Ohio’s House delegation introduced similar rail legislation last week, although unlike the Senate version, it does not include a mandate that trains have two crew members.
Brown said Norfolk Southern had 579 violations in a single fiscal year and paid an average fine of less than $3,300.
“You heard that right — not $30 million. Not $3 million. Just over $3,000,” he said in opening remarks, citing the company’s history of lobbying against higher fines for safety violations.
Vance mocked “alleged” conservative groups and industry advocates for attacking the rail safety bill. Those groups have falsely tried to cast the proposed regulations as “a kind of Bolshevism” and Big Government solution, Vance said, adding that it was funny to hear that from an industry that recently begged Congress to block a rail strike.
Allison, a member of the group Moms Clean Air Force, raised concerns that harm from potential dioxin pollution, the same type of contamination that made the Love Canal neighborhood of Niagara Falls, N.Y., infamous, “may not show up for years.”
The Environmental Protection Agency has ordered Norfolk Southern to test for dioxins, a type of pollutant that some experts suspect could have been created when authorities released chemicals from five derailed cars on Feb. 6. EPA officials did not respond to questions Wednesday from The Washington Post about plans for or results of that testing.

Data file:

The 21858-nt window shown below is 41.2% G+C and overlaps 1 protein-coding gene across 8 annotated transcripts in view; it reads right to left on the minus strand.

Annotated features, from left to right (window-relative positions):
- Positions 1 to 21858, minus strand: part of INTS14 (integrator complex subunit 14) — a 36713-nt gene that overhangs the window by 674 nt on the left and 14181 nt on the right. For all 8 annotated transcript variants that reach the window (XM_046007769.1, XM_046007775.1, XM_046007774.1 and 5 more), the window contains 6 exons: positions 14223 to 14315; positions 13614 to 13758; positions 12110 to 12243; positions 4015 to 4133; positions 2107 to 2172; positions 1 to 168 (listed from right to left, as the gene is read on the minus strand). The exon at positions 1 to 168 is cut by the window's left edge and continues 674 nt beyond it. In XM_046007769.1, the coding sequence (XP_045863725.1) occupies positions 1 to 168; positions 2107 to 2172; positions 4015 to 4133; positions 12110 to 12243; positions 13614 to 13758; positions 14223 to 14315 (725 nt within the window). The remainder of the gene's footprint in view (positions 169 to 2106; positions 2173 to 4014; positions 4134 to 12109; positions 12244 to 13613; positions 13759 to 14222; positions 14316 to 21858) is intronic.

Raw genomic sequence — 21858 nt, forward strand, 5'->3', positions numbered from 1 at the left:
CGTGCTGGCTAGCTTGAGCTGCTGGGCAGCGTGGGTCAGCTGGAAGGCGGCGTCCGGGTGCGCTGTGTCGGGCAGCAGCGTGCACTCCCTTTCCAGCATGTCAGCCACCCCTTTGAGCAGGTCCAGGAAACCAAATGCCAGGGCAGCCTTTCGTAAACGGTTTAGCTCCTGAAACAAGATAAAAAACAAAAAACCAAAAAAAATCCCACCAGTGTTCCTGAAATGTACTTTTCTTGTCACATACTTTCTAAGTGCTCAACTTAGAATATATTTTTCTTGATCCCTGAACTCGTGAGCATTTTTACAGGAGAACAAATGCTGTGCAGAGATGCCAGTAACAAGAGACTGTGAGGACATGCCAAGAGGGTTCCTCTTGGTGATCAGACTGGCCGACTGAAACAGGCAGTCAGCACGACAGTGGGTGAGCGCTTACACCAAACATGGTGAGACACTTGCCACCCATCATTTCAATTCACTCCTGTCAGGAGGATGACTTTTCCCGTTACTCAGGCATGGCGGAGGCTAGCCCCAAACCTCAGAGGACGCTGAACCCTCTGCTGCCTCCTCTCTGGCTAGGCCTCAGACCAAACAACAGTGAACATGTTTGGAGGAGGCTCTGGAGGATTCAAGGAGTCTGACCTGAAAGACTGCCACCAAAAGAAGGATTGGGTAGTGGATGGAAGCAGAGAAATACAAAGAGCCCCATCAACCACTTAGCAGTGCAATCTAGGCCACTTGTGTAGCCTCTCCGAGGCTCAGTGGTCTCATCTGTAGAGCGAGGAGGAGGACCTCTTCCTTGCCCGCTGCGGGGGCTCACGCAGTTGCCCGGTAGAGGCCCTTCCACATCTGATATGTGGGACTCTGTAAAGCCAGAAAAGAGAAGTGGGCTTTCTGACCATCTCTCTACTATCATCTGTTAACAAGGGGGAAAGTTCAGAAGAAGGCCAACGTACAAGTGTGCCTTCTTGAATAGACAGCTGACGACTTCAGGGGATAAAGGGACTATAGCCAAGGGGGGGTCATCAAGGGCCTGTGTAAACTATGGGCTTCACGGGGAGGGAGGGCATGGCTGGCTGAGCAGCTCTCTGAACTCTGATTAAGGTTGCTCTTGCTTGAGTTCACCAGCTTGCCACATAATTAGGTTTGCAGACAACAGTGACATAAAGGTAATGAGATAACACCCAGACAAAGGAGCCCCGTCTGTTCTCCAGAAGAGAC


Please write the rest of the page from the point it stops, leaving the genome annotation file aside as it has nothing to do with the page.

Of the dioxin testing, Allison said: “That’s really good.” But it doesn’t assuage her concerns, she added.
“I think a lot more data needs to come out,” she said. “You can make the data look however you want, and also you can test or not test for whatever you want. We just want to make sure that everything is being tested that should be tested, and we’re not really sure if that’s been done or not.”
EPA officials have told residents they haven’t detected pollutants of concern that surpass health and safety thresholds for short-term exposure. Independent researchers who have interpreted EPA data and collected their own samples emphasize that that does not mean toxins are absent, although levels would have to remain elevated for decades to raise long-term health concerns.
The derailment put a spotlight on the safety of the railroad industry, and Norfolk Southern, in particular.
Sen. Gary Peters (D-Mich.) said he had internal Norfolk Southern data showing that some rail cars had traveled thousands of miles beyond the limit for required brake inspections.
Shaw said he was not aware of the data. “We do not allow unsafe rail cars to operate,” the chief executive said.
In response to calls to “do the right thing,” Shaw said Norfolk Southern has taken steps to help residents pay for medical costs, address property value losses and test water over the long run.
The National Transportation Safety Board has taken the unusual step of opening a special investigation into Norfolk Southern’s safety practices, citing the East Palestine derailment and other recent incidents — including three that left railroad workers dead.